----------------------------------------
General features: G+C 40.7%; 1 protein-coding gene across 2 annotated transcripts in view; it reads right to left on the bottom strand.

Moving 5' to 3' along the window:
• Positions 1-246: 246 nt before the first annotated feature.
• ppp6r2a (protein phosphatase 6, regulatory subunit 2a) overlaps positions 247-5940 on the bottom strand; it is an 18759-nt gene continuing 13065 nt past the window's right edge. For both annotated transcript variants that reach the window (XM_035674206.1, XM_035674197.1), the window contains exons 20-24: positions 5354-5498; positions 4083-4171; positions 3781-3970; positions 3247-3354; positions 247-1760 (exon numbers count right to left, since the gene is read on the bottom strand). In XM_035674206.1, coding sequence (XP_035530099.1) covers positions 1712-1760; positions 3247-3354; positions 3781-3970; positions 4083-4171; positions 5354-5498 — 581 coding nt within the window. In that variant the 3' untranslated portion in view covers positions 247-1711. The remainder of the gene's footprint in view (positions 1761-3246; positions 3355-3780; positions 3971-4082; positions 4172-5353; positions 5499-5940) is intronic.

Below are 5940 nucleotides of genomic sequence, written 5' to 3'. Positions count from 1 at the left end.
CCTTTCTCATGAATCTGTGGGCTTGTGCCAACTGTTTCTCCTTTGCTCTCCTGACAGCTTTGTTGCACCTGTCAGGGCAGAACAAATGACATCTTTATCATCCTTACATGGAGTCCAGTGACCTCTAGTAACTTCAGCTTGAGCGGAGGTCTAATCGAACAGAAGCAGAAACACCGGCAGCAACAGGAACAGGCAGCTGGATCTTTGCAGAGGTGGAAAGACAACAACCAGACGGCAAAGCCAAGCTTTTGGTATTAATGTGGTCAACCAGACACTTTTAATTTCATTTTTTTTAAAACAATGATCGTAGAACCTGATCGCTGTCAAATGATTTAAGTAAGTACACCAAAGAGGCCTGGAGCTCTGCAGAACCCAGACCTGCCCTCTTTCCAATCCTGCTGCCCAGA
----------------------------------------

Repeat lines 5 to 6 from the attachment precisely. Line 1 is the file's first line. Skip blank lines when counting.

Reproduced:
Below are 5940 nucleotides of genomic sequence, written 5' to 3'. Positions count from 1 at the left end.
CCTTTCTCATGAATCTGTGGGCTTGTGCCAACTGTTTCTCCTTTGCTCTCCTGACAGCTTTGTTGCACCTGTCAGGGCAGAACAAATGACATCTTTATCATCCTTACATGGAGTCCAGTGACCTCTAGTAACTTCAGCTTGAGCGGAGGTCTAATCGAACAGAAGCAGAAACACCGGCAGCAACAGGAACAGGCAGCTGGATCTTTGCAGAGGTGGAAAGACAACAACCAGACGGCAAAGCCAAGCTTTTGGTATTAATGTGGTCAACCAGACACTTTTAATTTCATTTTTTTTAAAACAATGATCGTAGAACCTGATCGCTGTCAAATGATTTAAGTAAGTACACCAAAGAGGCCTGGAGCTCTGCAGAACCCAGACCTGCCCTCTTTCCAATCCTGCTGCCCAGA